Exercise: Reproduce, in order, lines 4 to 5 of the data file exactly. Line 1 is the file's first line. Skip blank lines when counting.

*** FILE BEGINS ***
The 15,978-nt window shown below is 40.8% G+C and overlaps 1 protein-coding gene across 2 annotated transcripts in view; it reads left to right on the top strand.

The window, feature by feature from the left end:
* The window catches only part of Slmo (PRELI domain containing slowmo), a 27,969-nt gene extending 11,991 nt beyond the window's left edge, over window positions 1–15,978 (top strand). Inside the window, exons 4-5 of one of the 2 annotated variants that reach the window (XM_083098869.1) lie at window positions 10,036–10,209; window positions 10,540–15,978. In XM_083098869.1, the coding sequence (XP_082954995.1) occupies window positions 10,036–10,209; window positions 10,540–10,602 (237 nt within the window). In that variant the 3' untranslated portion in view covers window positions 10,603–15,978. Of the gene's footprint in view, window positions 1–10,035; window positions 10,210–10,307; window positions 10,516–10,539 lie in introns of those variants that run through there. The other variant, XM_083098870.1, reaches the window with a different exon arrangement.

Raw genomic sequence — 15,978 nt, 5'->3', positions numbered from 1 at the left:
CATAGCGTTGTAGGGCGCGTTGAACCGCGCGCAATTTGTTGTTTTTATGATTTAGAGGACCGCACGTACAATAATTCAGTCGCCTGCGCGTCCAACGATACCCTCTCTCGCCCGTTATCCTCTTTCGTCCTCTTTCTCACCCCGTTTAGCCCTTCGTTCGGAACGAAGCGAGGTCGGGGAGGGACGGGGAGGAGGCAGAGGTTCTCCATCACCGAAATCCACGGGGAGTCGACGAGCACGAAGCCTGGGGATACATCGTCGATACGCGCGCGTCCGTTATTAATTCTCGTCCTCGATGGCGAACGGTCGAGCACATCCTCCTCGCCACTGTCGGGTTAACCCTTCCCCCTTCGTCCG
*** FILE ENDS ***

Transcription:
Raw genomic sequence — 15,978 nt, 5'->3', positions numbered from 1 at the left:
CATAGCGTTGTAGGGCGCGTTGAACCGCGCGCAATTTGTTGTTTTTATGATTTAGAGGACCGCACGTACAATAATTCAGTCGCCTGCGCGTCCAACGATACCCTCTCTCGCCCGTTATCCTCTTTCGTCCTCTTTCTCACCCCGTTTAGCCCTTCGTTCGGAACGAAGCGAGGTCGGGGAGGGACGGGGAGGAGGCAGAGGTTCTCCATCACCGAAATCCACGGGGAGTCGACGAGCACGAAGCCTGGGGATACATCGTCGATACGCGCGCGTCCGTTATTAATTCTCGTCCTCGATGGCGAACGGTCGAGCACATCCTCCTCGCCACTGTCGGGTTAACCCTTCCCCCTTCGTCCG